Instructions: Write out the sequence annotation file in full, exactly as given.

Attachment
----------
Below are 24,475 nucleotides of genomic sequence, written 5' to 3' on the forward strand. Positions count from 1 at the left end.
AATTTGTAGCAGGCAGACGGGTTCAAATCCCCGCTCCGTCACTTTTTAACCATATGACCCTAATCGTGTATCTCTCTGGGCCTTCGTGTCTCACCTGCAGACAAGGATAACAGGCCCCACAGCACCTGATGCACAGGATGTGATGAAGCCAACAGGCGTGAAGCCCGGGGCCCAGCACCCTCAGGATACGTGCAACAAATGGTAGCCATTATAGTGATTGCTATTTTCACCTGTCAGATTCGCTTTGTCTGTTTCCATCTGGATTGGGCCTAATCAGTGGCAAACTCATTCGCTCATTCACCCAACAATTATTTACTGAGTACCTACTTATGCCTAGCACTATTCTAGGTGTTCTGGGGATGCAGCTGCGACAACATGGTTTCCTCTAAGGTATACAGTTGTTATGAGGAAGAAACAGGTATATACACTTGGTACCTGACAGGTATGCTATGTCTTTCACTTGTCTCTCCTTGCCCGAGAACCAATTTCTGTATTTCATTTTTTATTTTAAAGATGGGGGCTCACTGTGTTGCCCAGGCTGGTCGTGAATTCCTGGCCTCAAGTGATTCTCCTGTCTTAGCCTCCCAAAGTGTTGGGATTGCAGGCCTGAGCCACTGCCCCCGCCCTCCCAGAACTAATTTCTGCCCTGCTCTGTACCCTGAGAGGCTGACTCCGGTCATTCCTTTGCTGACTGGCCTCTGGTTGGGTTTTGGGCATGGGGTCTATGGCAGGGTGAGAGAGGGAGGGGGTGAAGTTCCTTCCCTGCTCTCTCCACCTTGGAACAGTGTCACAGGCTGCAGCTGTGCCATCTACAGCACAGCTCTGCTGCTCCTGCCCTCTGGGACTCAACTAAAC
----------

Below are 24,475 nucleotides of genomic sequence, written 5' to 3' on the forward strand. Positions count from 1 at the left end.
AATTTGTAGCAGGCAGACGGGTTCAAATCCCCGCTCCGTCACTTTTTAACCATATGACCCTAATCGTGTATCTCTCTGGGCCTTCGTGTCTCACCTGCAGACAAGGATAACAGGCCCCACAGCACCTGATGCACAGGATGTGATGAAGCCAACAGGCGTGAAGCCCGGGGCCCAGCACCCTCAGGATACGTGCAACAAATGGTAGCCATTATAGTGATTGCTATTTTCACCTGTCAGATTCGCTTTGTCTGTTTCCATCTGGATTGGGCCTAATCAGTGGCAAACTCATTCGCTCATTCACCCAACAATTATTTACTGAGTACCTACTTATGCCTAGCACTATTCTAGGTGTTCTGGGGATGCAGCTGCGACAACATGGTTTCCTCTAAGGTATACAGTTGTTATGAGGAAGAAACAGGTATATACACTTGGTACCTGACAGGTATGCTATGTCTTTCACTTGTCTCTCCTTGCCCGAGAACCAATTTCTGTATTTCATTTTTTATTTTAAAGATGGGGGCTCACTGTGTTGCCCAGGCTGGTCGTGAATTCCTGGCCTCAAGTGATTCTCCTGTCTTAGCCTCCCAAAGTGTTGGGATTGCAGGCCTGAGCCACTGCCCCCGCCCTCCCAGAACTAATTTCTGCCCTGCTCTGTACCCTGAGAGGCTGACTCCGGTCATTCCTTTGCTGACTGGCCTCTGGTTGGGTTTTGGGCATGGGGTCTATGGCAGGGTGAGAGAGGGAGGGGGTGAAGTTCCTTCCCTGCTCTCTCCACCTTGGAACAGTGTCACAGGCTGCAGCTGTGCCATCTACAGCACAGCTCTGCTGCTCCTGCCCTCTGGGACTCAACTAAAC